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High-tech sleeping bag could solve vision issues in space

January 10th, 2022 / By: / What's New?

A high-tech sleeping bag developed at UTSW unloads pressure in the brain by suctioning fluids into the lower body. NASA hopes the sack can alleviate the vision problems astronauts commonly endure during longer missions in space. Photo: University of Texas Southwestern.

The University Texas Southwestern (UTSW) has been involved in a brain pressure project that NASA says is critical to its mission to Mars. According to press information from UTSW, scientists there have created a sleeping bag designed to help solve vision issues that occur when astronauts experience zero gravity over a prolonged period of time. 

While experiencing earth’s gravitational force, the body naturally pulls fluids down when a person rises each morning. This process called “unloading” can’t occur in space because astronauts never really stand up in zero gravity. This causes extra fluid to collect in the head, which applies pressure to the eyes, and that impacts eyesight. 

Researchers showed, with a volunteer participant, that by placing the lower body in a sealed, vacuum-equipped sleeping bag they could pull down body fluids that naturally flowed into his head while reclining.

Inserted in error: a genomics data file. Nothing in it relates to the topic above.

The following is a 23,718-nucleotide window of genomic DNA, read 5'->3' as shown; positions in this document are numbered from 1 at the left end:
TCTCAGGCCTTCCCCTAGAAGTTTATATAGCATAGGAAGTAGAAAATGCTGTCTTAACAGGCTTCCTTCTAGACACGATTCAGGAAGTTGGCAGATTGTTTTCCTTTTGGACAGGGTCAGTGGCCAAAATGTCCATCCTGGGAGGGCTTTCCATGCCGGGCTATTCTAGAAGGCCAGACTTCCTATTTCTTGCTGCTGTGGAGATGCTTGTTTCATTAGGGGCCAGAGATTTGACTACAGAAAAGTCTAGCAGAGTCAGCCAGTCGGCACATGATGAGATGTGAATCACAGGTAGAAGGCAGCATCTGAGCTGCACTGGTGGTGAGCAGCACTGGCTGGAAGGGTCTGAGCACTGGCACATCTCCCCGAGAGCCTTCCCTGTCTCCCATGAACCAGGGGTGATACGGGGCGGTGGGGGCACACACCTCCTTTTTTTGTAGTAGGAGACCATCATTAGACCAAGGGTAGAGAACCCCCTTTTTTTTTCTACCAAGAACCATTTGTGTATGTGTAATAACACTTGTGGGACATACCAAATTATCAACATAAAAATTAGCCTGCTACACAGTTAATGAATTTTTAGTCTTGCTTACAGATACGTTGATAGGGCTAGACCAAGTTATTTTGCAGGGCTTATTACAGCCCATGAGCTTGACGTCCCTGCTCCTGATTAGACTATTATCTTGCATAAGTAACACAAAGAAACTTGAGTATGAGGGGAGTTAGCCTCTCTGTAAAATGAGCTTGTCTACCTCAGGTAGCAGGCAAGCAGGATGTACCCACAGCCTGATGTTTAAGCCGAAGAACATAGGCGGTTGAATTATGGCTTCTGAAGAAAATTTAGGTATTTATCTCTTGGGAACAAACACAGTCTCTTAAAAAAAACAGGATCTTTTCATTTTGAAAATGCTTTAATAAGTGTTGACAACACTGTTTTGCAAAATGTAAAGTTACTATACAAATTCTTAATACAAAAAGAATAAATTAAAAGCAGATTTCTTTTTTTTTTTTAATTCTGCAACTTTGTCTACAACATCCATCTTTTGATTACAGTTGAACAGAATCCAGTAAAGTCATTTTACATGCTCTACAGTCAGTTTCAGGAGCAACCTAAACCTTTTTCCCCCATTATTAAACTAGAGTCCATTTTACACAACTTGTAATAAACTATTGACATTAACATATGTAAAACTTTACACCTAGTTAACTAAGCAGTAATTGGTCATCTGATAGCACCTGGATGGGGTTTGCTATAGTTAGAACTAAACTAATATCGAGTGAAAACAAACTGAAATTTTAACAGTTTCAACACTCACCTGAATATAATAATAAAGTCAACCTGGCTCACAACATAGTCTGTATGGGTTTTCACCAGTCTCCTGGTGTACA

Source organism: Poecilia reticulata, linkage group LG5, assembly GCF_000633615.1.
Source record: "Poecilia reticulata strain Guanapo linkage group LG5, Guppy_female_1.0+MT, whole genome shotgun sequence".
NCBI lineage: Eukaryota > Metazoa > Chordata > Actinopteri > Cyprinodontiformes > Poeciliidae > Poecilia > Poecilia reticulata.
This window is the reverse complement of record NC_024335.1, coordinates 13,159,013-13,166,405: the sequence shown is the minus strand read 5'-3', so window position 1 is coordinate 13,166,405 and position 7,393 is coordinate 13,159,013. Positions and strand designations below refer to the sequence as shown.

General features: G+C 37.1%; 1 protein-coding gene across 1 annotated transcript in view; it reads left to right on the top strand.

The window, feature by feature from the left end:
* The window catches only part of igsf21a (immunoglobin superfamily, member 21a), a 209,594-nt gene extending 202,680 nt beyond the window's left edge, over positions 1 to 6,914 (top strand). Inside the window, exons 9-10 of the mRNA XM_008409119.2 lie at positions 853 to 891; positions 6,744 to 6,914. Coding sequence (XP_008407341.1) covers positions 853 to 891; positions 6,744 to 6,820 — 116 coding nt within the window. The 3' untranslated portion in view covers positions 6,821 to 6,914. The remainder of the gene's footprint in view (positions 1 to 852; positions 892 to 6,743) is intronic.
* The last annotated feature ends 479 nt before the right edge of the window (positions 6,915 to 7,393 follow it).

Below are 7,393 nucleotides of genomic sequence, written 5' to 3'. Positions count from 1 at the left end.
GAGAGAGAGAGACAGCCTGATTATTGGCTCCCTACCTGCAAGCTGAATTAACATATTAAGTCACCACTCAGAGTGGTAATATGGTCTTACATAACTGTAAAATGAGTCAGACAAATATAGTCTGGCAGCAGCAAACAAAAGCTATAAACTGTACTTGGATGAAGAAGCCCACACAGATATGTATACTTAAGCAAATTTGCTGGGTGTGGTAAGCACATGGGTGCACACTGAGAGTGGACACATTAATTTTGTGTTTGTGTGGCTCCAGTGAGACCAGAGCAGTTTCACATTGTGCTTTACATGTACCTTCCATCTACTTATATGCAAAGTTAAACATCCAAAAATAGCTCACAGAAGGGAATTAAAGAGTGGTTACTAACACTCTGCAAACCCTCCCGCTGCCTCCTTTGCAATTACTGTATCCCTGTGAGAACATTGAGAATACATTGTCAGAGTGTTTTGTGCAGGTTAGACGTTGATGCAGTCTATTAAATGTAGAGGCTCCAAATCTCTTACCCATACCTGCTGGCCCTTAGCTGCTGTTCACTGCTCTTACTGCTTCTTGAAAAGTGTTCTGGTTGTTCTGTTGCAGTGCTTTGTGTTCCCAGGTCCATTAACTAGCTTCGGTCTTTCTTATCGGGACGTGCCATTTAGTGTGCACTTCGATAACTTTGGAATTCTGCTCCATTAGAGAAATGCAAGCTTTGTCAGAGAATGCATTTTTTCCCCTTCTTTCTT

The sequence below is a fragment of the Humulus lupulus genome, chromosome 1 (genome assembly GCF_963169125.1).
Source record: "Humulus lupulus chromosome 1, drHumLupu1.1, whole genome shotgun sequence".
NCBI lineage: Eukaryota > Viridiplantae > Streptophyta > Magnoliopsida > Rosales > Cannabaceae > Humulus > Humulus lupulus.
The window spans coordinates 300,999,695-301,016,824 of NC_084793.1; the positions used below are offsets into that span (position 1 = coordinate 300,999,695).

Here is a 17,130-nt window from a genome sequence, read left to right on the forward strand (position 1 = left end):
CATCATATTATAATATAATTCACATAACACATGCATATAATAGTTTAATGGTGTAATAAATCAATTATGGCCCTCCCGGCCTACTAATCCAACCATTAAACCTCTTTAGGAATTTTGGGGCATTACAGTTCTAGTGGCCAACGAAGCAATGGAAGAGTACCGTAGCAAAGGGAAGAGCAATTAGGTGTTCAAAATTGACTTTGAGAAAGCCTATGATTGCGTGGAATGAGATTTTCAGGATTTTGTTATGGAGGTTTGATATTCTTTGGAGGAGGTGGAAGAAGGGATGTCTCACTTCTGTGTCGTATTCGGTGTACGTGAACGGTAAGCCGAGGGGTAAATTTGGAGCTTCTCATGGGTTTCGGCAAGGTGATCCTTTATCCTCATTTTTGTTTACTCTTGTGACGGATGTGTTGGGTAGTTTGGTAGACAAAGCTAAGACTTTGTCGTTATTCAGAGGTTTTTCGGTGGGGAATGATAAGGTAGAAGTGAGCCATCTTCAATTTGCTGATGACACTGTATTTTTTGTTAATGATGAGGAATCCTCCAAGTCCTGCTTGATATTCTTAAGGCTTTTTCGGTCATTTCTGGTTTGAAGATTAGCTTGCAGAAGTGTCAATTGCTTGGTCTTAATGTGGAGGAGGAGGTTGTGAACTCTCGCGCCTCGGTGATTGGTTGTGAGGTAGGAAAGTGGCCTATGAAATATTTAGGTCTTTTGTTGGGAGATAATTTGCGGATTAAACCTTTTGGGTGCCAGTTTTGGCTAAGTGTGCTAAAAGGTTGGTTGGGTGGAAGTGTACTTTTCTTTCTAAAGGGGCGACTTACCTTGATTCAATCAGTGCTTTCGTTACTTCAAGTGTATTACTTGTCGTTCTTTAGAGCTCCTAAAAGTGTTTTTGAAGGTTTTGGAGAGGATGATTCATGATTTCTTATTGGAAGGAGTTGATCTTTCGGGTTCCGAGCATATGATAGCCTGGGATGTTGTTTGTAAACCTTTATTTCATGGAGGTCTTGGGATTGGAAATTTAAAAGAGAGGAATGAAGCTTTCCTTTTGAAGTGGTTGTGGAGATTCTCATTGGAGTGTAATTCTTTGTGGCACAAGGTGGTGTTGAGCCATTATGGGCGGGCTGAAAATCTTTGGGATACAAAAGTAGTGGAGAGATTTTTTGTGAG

“We don’t know how bad the effects might be on a longer flight, like a two-year Mars operation,” said Benjamin Levine, M.D., a UTSW cardiologist who is helping NASA address the health risks of brain pressure and abnormal blood flow in space. “It would be a disaster if astronauts had such severe impairments that they couldn’t see what they’re doing, and it compromised the mission.”

The phenomenon has vexed scientists for more than a decade and remains one of the biggest health dilemmas of human space exploration. New research published in JAMA Ophthalmology shows that by suctioning these fluids and unloading brain pressure, the specially designed sleeping bag may prevent vision problems astronauts endure in space, where fluids float into the head and continually push and reshape the back of the eyeball. Researchers found that while just three days of lying flat induced enough pressure to slightly alter the eyeball’s shape, no such change occurred when the suction technology was used.